One explanation is that Rielly’s shifts were against tougher opponents this season. Muzzin used to take all the toughest shifts on the left side. With him struggling or hurt, this season Rielly and Brodie were given the tougher assignments.
This was not a good season for Muzzin. In the past two seasons, he’s come out on top of these numbers. For him to fall from first to seventh is a huge drop and a major disappointment.
Muzzin suffered a major injury in the playoffs last postseason that might have affected his play to begin the season. He then suffered three injuries during the season, including two concussions. The good news is that he seemed to be more of his old self in the playoffs.
Lyubushkin’s numbers were not very good either offensively or defensively for the Maple Leafs. In fact, he put up better numbers with the Arizona Coyotes than he did with the Maple Leafs.
A lot of that might be how he was used by coach Keefe. Lyubushkin played higher in the order with the Maple Leafs and spent a lot of time on the top pair alongside Rielly.
Conclusions, and What We Would Like To See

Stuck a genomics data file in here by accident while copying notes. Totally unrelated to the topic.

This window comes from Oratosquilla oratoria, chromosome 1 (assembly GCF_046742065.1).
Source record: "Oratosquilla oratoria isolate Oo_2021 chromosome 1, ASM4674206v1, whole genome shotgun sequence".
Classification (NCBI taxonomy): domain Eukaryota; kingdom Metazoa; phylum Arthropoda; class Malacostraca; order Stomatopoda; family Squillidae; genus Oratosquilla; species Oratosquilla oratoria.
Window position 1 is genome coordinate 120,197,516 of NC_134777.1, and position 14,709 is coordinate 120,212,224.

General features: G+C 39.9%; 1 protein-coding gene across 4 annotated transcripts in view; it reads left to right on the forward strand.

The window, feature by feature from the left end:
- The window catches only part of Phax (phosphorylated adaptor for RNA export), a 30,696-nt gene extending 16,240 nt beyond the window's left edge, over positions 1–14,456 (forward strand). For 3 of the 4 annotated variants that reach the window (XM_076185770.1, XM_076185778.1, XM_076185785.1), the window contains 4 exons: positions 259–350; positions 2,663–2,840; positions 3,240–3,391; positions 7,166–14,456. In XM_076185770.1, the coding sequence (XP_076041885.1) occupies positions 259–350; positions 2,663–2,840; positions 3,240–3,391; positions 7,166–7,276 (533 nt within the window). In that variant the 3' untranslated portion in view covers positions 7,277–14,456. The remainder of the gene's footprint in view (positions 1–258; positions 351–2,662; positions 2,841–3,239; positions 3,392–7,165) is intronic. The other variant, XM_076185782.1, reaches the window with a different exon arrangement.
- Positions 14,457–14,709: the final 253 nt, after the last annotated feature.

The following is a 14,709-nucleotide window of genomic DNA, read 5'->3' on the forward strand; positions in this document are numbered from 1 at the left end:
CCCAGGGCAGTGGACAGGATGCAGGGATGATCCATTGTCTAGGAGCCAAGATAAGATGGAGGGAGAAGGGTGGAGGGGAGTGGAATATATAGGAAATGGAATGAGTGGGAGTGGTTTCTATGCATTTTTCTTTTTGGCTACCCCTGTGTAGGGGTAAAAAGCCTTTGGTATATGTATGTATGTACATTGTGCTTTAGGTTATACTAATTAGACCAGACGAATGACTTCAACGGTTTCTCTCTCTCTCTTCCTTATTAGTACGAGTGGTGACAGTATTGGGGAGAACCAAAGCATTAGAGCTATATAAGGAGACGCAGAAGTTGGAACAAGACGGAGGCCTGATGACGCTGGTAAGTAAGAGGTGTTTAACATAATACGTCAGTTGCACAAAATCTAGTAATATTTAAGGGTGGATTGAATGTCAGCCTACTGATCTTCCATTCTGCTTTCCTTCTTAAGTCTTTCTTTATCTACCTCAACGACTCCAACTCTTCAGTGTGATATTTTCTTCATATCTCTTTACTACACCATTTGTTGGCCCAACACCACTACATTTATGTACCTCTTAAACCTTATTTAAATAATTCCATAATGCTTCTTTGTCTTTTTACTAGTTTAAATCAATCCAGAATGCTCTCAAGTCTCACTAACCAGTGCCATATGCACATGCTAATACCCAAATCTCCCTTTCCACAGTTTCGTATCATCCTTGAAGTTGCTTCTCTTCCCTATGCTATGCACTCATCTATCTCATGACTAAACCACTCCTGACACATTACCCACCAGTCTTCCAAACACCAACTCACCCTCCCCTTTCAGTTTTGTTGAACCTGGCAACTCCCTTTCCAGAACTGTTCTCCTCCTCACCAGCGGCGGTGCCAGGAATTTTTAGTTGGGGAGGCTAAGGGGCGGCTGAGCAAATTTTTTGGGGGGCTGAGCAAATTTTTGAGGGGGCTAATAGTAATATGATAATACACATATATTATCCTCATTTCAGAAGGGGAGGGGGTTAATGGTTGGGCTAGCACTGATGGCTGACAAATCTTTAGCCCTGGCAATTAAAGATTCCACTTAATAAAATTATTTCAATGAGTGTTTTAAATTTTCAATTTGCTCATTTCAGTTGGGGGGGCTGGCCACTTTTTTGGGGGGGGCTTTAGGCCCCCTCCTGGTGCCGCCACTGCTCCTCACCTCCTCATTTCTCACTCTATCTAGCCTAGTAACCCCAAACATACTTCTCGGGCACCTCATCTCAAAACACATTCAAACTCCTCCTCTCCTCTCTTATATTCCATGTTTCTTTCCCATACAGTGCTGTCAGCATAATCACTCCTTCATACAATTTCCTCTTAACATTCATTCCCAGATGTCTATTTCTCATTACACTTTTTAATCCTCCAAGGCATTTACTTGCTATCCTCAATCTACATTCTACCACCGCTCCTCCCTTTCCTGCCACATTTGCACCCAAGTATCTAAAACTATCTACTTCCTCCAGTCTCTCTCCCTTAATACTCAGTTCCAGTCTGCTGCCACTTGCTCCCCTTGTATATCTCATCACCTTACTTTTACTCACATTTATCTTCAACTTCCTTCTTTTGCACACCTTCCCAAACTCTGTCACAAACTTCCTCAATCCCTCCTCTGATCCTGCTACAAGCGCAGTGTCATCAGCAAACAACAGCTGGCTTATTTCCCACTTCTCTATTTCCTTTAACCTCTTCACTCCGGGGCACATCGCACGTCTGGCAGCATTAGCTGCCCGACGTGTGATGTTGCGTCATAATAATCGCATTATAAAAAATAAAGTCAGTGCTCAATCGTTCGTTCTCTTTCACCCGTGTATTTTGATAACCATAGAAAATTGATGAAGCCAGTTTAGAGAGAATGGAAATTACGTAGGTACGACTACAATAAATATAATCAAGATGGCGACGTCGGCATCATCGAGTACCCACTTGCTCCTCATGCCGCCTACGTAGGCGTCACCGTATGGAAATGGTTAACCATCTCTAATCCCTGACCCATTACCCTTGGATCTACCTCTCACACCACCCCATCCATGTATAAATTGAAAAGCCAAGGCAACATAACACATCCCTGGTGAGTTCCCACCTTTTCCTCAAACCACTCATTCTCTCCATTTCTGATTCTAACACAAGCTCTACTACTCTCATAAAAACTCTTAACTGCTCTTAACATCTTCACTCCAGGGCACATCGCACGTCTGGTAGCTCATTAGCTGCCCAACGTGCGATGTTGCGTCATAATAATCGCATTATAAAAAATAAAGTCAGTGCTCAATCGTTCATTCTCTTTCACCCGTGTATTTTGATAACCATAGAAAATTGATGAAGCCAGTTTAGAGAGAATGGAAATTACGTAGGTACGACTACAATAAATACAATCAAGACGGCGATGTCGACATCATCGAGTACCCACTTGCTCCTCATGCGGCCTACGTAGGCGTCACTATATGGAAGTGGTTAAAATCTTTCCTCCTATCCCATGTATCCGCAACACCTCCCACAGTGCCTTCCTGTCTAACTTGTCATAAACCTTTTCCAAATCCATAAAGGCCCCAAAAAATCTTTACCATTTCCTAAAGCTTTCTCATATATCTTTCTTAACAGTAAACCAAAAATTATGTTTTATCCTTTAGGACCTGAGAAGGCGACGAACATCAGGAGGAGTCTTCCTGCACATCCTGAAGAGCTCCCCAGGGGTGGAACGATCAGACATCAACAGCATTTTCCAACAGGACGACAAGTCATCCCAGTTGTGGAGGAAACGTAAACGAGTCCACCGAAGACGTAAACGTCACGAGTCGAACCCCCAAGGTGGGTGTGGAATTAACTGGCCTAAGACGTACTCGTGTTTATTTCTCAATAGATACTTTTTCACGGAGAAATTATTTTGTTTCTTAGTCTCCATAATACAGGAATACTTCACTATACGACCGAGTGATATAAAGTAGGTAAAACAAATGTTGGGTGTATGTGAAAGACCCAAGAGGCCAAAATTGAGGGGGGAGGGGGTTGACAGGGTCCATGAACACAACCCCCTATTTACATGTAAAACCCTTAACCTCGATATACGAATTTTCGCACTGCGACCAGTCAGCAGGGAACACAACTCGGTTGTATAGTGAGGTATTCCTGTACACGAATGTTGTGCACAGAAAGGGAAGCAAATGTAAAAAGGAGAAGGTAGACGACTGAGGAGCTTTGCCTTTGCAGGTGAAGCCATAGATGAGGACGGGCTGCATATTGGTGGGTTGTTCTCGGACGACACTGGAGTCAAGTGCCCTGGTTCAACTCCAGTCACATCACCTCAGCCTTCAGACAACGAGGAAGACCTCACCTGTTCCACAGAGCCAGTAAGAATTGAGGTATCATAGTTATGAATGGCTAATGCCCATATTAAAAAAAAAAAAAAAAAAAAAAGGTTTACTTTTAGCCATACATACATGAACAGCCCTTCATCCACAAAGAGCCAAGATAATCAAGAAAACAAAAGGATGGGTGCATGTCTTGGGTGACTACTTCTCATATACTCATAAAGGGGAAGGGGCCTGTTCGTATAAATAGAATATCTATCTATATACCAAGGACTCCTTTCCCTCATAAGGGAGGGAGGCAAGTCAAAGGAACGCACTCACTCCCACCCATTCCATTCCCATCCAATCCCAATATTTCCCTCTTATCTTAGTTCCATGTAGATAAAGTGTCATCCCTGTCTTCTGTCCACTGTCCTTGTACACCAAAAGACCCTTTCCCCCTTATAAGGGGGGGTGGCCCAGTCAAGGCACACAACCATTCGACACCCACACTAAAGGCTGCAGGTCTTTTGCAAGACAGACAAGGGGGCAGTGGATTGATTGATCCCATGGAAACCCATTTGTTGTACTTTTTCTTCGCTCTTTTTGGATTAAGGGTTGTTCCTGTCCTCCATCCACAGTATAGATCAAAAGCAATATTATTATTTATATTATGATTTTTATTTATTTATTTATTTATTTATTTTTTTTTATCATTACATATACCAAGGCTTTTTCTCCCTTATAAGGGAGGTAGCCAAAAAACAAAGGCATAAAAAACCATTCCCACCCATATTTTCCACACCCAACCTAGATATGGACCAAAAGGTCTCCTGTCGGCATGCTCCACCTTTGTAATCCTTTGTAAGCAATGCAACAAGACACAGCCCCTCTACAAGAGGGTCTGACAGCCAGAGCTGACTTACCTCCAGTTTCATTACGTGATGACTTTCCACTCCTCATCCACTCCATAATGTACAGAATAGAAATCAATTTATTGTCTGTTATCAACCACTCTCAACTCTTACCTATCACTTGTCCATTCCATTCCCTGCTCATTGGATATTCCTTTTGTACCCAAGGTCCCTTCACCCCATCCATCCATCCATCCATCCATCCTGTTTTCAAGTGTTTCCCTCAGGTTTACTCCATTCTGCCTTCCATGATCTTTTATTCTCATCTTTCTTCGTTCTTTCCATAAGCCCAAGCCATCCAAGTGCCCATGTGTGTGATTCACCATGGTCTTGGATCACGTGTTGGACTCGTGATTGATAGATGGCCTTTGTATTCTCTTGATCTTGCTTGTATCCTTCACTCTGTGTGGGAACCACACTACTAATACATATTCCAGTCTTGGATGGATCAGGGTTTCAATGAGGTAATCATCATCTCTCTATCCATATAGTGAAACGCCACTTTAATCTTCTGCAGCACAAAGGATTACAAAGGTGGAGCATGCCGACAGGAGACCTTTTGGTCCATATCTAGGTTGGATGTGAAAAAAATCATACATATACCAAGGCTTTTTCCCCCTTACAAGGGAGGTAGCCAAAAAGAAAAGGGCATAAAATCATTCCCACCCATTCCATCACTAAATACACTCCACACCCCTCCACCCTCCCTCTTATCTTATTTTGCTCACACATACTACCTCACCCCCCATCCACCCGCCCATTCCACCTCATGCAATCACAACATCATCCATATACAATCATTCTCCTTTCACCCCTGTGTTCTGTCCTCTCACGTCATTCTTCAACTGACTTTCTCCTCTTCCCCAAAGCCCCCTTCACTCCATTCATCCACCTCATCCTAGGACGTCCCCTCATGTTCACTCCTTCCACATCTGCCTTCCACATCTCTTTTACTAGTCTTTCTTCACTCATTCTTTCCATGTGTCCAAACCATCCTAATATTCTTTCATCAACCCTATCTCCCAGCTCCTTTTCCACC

We see Liljegren and Sandin as the future of the Maple Leafs’ defense. There’s speculation that Sandin could be dealt this offseason. Giordano’s signing has supposedly pushed him down to fourth on the left-side depth chart.
We think it would be a mistake to trade the 22-year-old Sandin. Both Muzzin (at 33 years of age), and Giordano (at 38) have a limited shelf life. If anything, our analysis of the numbers suggests that it would be wiser to explore other options for Muzzin.
Liljegren and Sandin played well together when they were the top pairing for the Toronto Marlies, and have had some success together as the third pairing for the Maple Leafs. We think they could make a good third pair for the Maple Leafs next season.
In the past, Rielly has avoided playing against the toughest opposing players and it’s worked out well for him. We wonder if a reuniting of Brodie and Giordano and giving them some of the tougher minutes might give Rielly a better chance at success.